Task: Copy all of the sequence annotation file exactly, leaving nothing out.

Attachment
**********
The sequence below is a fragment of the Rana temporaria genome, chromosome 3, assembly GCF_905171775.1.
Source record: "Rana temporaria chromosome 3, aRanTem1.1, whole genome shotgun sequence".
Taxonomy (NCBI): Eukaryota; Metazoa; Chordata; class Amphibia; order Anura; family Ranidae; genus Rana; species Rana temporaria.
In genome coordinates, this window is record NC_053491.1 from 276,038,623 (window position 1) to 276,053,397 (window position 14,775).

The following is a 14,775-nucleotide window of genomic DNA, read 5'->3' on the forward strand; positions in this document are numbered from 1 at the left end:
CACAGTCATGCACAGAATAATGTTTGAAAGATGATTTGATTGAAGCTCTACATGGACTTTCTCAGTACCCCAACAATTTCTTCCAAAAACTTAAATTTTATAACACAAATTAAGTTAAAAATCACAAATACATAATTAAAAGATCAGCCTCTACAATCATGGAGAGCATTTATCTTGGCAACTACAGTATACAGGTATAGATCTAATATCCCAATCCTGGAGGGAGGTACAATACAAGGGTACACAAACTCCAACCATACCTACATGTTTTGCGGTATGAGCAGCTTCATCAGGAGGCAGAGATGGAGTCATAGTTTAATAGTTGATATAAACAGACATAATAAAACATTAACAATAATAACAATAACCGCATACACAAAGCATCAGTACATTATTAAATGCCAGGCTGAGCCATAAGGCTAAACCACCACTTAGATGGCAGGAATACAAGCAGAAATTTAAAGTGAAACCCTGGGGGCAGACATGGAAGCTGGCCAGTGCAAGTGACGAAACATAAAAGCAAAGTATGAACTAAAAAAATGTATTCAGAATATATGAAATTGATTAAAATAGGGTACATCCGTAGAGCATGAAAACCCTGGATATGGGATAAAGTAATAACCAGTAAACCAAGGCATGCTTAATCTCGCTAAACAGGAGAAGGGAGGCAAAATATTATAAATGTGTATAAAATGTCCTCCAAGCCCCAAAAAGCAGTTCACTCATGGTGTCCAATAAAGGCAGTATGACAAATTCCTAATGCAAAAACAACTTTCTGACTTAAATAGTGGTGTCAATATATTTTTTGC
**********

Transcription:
The sequence below is a fragment of the Rana temporaria genome, chromosome 3, assembly GCF_905171775.1.
Source record: "Rana temporaria chromosome 3, aRanTem1.1, whole genome shotgun sequence".
Taxonomy (NCBI): Eukaryota; Metazoa; Chordata; class Amphibia; order Anura; family Ranidae; genus Rana; species Rana temporaria.
In genome coordinates, this window is record NC_053491.1 from 276,038,623 (window position 1) to 276,053,397 (window position 14,775).

The following is a 14,775-nucleotide window of genomic DNA, read 5'->3' on the forward strand; positions in this document are numbered from 1 at the left end:
CACAGTCATGCACAGAATAATGTTTGAAAGATGATTTGATTGAAGCTCTACATGGACTTTCTCAGTACCCCAACAATTTCTTCCAAAAACTTAAATTTTATAACACAAATTAAGTTAAAAATCACAAATACATAATTAAAAGATCAGCCTCTACAATCATGGAGAGCATTTATCTTGGCAACTACAGTATACAGGTATAGATCTAATATCCCAATCCTGGAGGGAGGTACAATACAAGGGTACACAAACTCCAACCATACCTACATGTTTTGCGGTATGAGCAGCTTCATCAGGAGGCAGAGATGGAGTCATAGTTTAATAGTTGATATAAACAGACATAATAAAACATTAACAATAATAACAATAACCGCATACACAAAGCATCAGTACATTATTAAATGCCAGGCTGAGCCATAAGGCTAAACCACCACTTAGATGGCAGGAATACAAGCAGAAATTTAAAGTGAAACCCTGGGGGCAGACATGGAAGCTGGCCAGTGCAAGTGACGAAACATAAAAGCAAAGTATGAACTAAAAAAATGTATTCAGAATATATGAAATTGATTAAAATAGGGTACATCCGTAGAGCATGAAAACCCTGGATATGGGATAAAGTAATAACCAGTAAACCAAGGCATGCTTAATCTCGCTAAACAGGAGAAGGGAGGCAAAATATTATAAATGTGTATAAAATGTCCTCCAAGCCCCAAAAAGCAGTTCACTCATGGTGTCCAATAAAGGCAGTATGACAAATTCCTAATGCAAAAACAACTTTCTGACTTAAATAGTGGTGTCAATATATTTTTTGC